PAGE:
San Jose, California (PRWEB) October 29, 2013
Follow us on LinkedIn – Thomas Alva Edison invented the first practical incandescent bulb in 1879, marking the beginning of the age of electric lighting. More than 130 years after the historic turning point, the global lighting industry stands on the verge of witnessing another major dramatic event, the phasing out of the traditional incandescent lamps. Approximately 95% of electricity consumed by a typical incandescent bulb is let out as waste heat in near infrared wavelengths, while only 5.0% is utilized for providing visible light making them highly energy inefficient. Regulations supporting phase out of lesser efficient incandescent bulbs are in place in all key countries with majority of them already carving out roadmaps for complete phase out over the next few years.
Cuba became the first country to completely phase out production of incandescent bulbs and propagate usage of energy saving bulbs. The United States is currently implementing the strategy of phasing out majority of incandescent bulbs, while the EU banned all traditional incandescent bulbs from production and sales beginning from the year 2012. Against this backdrop, the outlook for the global traditional incandescent bulbs market appears hazy. However, not all incandescent bulbs are banned but only the inefficient versions. For instance, the Energy Independence and Security Act of 2007 (EISA) in the US bans the manufacture, and sale of only inefficient 40 W-100 W incandescent bulb types. Certain specialty incandescent bulbs are excluded from the purview of the law. Also, manufacturers of incandescent bulbs are striving to bring to market efficient, regulation complying versions of the bulbs to retain market share. However, the exemptions and the improved versions offer no respite to the market against the rapid penetration of lower-priced and longer-lasting LEDs and CFLs.
In recent years, Compact Fluorescent Lamps (CFLs) and Light Emitting Diodes (LEDs) have attracted significant attention as ideal substitutes for incandescent bulbs. Energy efficient LEDs are cannibalizing market opportunities for CFLs, which continues to face challenges such as low light quality and flickering. LEDs score high in terms of not just electricity consumption but operating costs and lifespan. LED lamp prices are expected to drop to as low as US$10 per piece, offering a critical advantage over CFLs. A notable trend in the industry is the outsourcing of manufacturing of CFLs and LEDs to low-cost countries by leading companies based out of the US and Europe.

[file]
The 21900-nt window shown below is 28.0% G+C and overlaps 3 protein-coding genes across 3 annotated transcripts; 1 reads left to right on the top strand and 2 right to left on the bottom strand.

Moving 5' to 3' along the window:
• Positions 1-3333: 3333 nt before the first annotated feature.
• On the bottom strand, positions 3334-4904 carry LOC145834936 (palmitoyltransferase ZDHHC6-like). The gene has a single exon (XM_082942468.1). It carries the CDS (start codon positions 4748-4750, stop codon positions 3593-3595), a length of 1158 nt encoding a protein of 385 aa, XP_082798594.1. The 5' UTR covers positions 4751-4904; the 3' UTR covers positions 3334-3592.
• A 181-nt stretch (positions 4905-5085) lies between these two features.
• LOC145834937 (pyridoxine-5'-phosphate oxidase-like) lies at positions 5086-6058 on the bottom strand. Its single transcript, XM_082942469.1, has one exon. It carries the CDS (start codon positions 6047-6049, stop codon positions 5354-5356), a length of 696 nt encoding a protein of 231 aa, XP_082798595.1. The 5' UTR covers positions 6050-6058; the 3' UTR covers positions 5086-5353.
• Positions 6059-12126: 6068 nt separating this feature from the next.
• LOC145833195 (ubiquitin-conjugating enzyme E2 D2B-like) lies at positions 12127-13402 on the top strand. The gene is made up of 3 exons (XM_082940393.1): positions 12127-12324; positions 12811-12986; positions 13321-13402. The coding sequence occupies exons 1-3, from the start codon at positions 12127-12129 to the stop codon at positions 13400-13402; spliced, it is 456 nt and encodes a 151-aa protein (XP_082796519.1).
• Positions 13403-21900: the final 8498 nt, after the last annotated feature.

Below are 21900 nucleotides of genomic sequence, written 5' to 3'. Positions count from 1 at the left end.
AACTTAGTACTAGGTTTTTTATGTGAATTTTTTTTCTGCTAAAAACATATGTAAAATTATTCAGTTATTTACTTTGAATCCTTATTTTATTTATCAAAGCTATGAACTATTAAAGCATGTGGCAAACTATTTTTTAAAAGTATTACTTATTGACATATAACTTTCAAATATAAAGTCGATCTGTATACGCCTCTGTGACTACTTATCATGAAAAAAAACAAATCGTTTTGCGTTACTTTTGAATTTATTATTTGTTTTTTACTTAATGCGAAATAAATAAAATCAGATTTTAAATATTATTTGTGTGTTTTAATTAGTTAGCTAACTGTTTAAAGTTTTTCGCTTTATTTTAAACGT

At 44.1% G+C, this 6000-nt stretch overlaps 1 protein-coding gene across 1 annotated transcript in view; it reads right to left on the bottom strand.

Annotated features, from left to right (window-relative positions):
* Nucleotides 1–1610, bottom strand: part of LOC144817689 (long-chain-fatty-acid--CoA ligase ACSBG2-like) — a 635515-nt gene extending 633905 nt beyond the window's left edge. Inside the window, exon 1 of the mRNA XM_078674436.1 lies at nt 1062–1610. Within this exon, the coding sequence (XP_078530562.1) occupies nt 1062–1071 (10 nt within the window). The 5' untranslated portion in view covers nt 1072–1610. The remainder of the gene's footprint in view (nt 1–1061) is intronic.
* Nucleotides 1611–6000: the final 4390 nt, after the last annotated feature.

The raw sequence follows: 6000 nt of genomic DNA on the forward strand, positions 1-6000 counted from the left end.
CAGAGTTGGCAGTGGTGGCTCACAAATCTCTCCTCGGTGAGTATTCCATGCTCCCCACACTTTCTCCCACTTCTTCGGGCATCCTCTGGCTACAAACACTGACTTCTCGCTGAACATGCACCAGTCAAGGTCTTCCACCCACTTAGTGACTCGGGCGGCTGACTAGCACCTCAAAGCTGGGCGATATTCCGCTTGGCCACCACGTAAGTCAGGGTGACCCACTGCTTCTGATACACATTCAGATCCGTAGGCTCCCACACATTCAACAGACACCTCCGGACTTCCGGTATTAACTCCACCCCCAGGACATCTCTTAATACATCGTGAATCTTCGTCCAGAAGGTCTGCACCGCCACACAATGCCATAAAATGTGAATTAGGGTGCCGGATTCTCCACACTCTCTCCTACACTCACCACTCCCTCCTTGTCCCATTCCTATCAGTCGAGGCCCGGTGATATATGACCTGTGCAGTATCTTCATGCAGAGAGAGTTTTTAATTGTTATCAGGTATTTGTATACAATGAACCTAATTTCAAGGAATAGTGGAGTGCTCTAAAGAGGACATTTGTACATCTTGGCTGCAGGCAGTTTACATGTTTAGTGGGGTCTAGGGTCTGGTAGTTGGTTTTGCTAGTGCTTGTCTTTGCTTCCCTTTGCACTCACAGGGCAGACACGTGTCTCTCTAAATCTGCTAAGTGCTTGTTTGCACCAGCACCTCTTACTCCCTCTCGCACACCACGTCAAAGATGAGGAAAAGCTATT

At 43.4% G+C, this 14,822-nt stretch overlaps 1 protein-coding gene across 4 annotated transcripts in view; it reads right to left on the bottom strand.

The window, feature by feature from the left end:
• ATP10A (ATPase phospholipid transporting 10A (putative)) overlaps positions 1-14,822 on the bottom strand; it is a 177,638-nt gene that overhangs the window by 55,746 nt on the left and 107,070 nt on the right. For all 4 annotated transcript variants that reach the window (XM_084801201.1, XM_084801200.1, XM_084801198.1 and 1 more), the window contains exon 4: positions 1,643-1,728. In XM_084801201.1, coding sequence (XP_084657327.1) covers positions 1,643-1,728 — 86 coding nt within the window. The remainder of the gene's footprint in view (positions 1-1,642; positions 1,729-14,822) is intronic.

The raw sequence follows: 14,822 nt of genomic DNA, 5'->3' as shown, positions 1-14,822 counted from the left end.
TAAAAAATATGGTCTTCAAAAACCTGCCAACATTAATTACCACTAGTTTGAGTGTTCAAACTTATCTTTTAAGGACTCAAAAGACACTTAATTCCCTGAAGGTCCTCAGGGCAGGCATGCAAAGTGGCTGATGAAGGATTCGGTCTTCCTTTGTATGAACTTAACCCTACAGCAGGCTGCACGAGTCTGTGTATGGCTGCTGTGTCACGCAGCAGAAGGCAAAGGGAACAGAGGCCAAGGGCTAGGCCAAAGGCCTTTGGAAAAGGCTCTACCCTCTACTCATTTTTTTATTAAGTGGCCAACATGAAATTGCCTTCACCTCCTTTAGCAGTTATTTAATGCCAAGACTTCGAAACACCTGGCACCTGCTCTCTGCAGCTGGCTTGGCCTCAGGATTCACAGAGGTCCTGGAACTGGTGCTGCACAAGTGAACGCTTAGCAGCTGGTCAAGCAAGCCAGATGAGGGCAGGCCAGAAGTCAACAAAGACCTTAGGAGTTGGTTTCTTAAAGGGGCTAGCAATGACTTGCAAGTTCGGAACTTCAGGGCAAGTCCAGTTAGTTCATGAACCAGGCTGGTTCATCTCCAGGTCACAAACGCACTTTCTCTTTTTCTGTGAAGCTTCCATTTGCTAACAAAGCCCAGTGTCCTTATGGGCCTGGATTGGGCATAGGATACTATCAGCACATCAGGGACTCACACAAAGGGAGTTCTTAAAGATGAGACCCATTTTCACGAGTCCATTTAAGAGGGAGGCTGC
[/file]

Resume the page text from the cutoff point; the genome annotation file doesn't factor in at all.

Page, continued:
As stated by the new market research report on Traditional Incandescent Bulbs, Asia-Pacific represents the largest market worldwide. Asia-Pacific, Africa, and the Middle East are forecast to be the only regions to report incandescent bulb production and sales by 2018, while all the other countries would have largely phased-out these bulbs by then.
Major companies covered in the report include Advanced Lighting Technologies Inc., Bajaj Electricals Limited, Crompton Greaves Ltd., Feit Electric Company, General Electric Company, Havells Sylvania, Iwasaki Electric Co., Koninklijke (Royal) Philips Electronics N.V., Litetronics International Inc., Osram GmbH, Surya Roshni Ltd., and Wipro Limited.
The research report titled “Traditional Incandescent Bulbs: A Global Strategic Business Report” announced by Global Industry Analysts Inc., provides a comprehensive review of market trends, product launches, mergers, acquisitions and other strategic industry activities. The report provides market estimates and projections for major geographic markets including the US, Canada, Japan, Europe (France, Germany, Italy, UK, Spain, Russia, and Rest of Europe), Asia-Pacific (China, India, and Rest of Asia-Pacific), Middle East & Africa and Latin America (Brazil, and Rest of Latin America).
For more details about this comprehensive market research report, please visit:
About Global Industry Analysts, Inc.
Global Industry Analysts, Inc., (GIA) is a leading publisher of off-the-shelf market research. Founded in 1987, the company currently employs over 800 people worldwide. Annually, GIA publishes more than 1300 full-scale research reports and analyzes 40,000+ market and technology trends while monitoring more than 126,000 Companies worldwide. Serving over 9500 clients in 27 countries, GIA is recognized today, as one of the world's largest and reputed market research firms.
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